Even if the music slowly moved away from what I liked about the band on their 2nd and 3rd albums, they always put out great sounding and interesting albums that were objectively quite good and I’ve enjoyed their musical evolution.

Their last release, last year’s Music To Listen To‘ EP was their bigest departure yet; an experimental, chill out affair and not really what I’d consider a canonical release. Now in late 2020, they’ve released another EP, but this time of proper Rock/Metal songs. Its 9 tracks and about half an hour long, but it does feel like a canonical release and you can imagine these songs being included in future live sets and best-ofs unlike material from the previous EP.

Some of the tracks have been released already, such as ‘Parasite Eve’ and ‘Ludens’ on various soundtracks, and ‘Obey’ (featuring a colab with the singer Yungblud) was dropped as a single earlier this year, with a music video reminiscent of ‘Intergalactic’ by The Beastie Boys. All these (at the time) non-album singles were fairly well received and got people’s hopes up that the band were “going heavy again” as there was a lot more guitar and bigger grooves than the last two albums, and got several lapsed fans excited for the next effort.   

Post Human: Surival Horror opens strongly with the heaviest song in years. It would have been a good bridge between Sempiternal and That’s The Spirit. That’s not to say the whole EP is a return to old formulas. There’s still a lot of the pop/electronic focus of the last few albums, there’s vocal lines that would’ve never fit on older albums, but it does have a crunch and bounce that was in short supply on Amo. In fact that had a song called “Heavy Metal” basically calling out Metal fans for all the comment-section hate.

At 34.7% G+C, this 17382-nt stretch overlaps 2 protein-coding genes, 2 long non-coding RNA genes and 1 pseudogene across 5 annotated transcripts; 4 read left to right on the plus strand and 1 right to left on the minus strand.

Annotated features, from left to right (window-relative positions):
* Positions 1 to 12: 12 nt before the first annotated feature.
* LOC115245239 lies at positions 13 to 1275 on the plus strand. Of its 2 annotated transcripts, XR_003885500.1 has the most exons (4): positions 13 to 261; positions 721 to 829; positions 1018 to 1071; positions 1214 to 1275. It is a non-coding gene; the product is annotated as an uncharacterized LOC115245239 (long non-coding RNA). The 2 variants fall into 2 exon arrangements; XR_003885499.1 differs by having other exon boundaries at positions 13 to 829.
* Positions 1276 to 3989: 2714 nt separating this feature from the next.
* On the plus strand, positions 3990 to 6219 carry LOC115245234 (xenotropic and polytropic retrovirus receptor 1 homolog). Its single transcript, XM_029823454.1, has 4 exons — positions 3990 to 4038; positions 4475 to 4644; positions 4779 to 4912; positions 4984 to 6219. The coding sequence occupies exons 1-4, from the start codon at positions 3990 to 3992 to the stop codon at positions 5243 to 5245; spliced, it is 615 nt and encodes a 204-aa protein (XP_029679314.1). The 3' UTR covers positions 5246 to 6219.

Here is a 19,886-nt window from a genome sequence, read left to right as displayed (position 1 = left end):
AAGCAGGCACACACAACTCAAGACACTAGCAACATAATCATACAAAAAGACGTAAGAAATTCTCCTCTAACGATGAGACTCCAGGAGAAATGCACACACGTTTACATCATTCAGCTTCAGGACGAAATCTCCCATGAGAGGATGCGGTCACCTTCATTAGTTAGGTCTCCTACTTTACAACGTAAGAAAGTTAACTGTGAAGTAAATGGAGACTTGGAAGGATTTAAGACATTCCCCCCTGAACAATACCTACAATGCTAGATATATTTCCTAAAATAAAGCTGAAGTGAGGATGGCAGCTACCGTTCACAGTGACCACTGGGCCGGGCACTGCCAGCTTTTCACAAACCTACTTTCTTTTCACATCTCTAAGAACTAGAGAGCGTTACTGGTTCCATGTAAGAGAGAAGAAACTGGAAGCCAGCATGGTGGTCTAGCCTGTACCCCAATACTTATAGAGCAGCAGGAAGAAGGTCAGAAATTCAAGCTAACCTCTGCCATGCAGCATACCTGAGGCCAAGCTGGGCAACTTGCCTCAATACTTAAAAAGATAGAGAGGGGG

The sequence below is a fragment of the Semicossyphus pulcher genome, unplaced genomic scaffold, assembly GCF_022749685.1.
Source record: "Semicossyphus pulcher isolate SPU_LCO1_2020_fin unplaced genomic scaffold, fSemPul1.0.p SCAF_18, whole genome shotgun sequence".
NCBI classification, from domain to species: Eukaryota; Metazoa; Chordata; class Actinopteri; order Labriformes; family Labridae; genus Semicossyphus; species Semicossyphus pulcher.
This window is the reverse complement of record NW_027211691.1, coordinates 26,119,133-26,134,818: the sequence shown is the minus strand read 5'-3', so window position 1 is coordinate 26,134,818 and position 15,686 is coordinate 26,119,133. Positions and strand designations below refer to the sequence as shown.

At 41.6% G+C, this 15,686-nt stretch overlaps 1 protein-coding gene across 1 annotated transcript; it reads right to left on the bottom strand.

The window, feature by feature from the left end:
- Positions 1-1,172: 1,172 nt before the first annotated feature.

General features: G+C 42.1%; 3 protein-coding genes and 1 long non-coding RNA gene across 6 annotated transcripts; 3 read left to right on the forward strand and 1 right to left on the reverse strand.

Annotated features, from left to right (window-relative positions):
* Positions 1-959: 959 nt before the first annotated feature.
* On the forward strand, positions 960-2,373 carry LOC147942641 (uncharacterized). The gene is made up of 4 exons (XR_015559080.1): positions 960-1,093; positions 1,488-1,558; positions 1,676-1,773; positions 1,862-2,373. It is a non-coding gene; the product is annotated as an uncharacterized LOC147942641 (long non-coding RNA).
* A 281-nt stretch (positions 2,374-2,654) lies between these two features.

On the other side of the coin; the collaboration with Babymetal ‘Kingslayer’ is a colourful neon explosion that sounds exactly like what you’d imagine when you hear “BMTH collaboration with Babymetal 2020.” That’s also preceded by one and a half minute intro of the same nature. New single (is it the lead single when they released the other 3 singles separately before the EP was even announced?) ‘Teardrops’ is a nice melodic modern radio-rock single and the natural evolution of what they’ve been doing on the last two albums.

There’s also 1×1 which is a very faithful recreation of the style of Linkin Park’s first two albums. The band have never made any secret of their appreciation for Nu Metal’s biggest selling band, but this is their most influence-on-sleeve track to date.  The EP closes with the annoyingly titled “One Day The Only Butterflies Left Will Be In Your Chest As You March Towards Your Death” which is a slow electronic half-ballad, with a guest appearance from Evanescence’s Amy Lee, that will suit fans of material like “And The Snakes Start To Sing” or “Memorial” from previous efforts.

Overall, stylistically this EP is a bit of a mixed bag. There’s no easy tag. Its not the band going heavy again. Its not their poppiest album to date. It is a mish mash of their past 3 records, plus new ideas, and multiple collaborations as usual. You’ll probably never find an objective review of this highly controversial and much discussed band, but throwing my biased two cents in, I think this is a worthwhile EP and fans of the band who haven’t jumped ship yet have nothing to fear, fans of the band who’ve only been here a short time have nothing to fear, save maybe the opener. All in all, I think they’re going for a best-of-both-world’s thing here and they’ve almost nailed it. If they ever release a new full-length album (which is uncertain as they’ve talked about giving up on that format in today’s modern Spotify world) then I imagine further practice at this compromise will yield even better results and hopefully their most well rounded album in years.